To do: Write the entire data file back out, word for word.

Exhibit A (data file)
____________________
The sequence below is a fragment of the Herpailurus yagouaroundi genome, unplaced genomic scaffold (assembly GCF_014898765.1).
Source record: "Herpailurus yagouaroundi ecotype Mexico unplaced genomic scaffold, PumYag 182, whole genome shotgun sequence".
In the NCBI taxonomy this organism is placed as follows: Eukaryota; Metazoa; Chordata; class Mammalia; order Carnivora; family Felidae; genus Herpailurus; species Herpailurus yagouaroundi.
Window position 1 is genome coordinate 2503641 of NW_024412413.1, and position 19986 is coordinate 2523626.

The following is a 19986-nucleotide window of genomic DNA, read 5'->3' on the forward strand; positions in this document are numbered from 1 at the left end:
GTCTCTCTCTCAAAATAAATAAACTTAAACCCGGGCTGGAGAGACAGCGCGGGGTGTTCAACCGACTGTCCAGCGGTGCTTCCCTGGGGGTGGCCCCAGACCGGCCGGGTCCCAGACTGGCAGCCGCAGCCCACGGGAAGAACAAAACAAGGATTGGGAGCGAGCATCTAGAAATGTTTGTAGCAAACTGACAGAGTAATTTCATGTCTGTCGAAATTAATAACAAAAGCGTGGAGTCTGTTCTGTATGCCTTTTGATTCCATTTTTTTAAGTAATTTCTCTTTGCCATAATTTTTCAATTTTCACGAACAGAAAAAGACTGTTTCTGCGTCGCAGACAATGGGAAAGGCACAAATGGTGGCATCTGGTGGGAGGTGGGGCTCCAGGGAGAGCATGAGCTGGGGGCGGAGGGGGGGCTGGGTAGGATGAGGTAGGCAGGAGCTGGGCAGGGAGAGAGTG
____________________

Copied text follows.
The sequence below is a fragment of the Herpailurus yagouaroundi genome, unplaced genomic scaffold (assembly GCF_014898765.1).
Source record: "Herpailurus yagouaroundi ecotype Mexico unplaced genomic scaffold, PumYag 182, whole genome shotgun sequence".
In the NCBI taxonomy this organism is placed as follows: Eukaryota; Metazoa; Chordata; class Mammalia; order Carnivora; family Felidae; genus Herpailurus; species Herpailurus yagouaroundi.
Window position 1 is genome coordinate 2503641 of NW_024412413.1, and position 19986 is coordinate 2523626.

The following is a 19986-nucleotide window of genomic DNA, read 5'->3' on the forward strand; positions in this document are numbered from 1 at the left end:
GTCTCTCTCTCAAAATAAATAAACTTAAACCCGGGCTGGAGAGACAGCGCGGGGTGTTCAACCGACTGTCCAGCGGTGCTTCCCTGGGGGTGGCCCCAGACCGGCCGGGTCCCAGACTGGCAGCCGCAGCCCACGGGAAGAACAAAACAAGGATTGGGAGCGAGCATCTAGAAATGTTTGTAGCAAACTGACAGAGTAATTTCATGTCTGTCGAAATTAATAACAAAAGCGTGGAGTCTGTTCTGTATGCCTTTTGATTCCATTTTTTTAAGTAATTTCTCTTTGCCATAATTTTTCAATTTTCACGAACAGAAAAAGACTGTTTCTGCGTCGCAGACAATGGGAAAGGCACAAATGGTGGCATCTGGTGGGAGGTGGGGCTCCAGGGAGAGCATGAGCTGGGGGCGGAGGGGGGGCTGGGTAGGATGAGGTAGGCAGGAGCTGGGCAGGGAGAGAGTG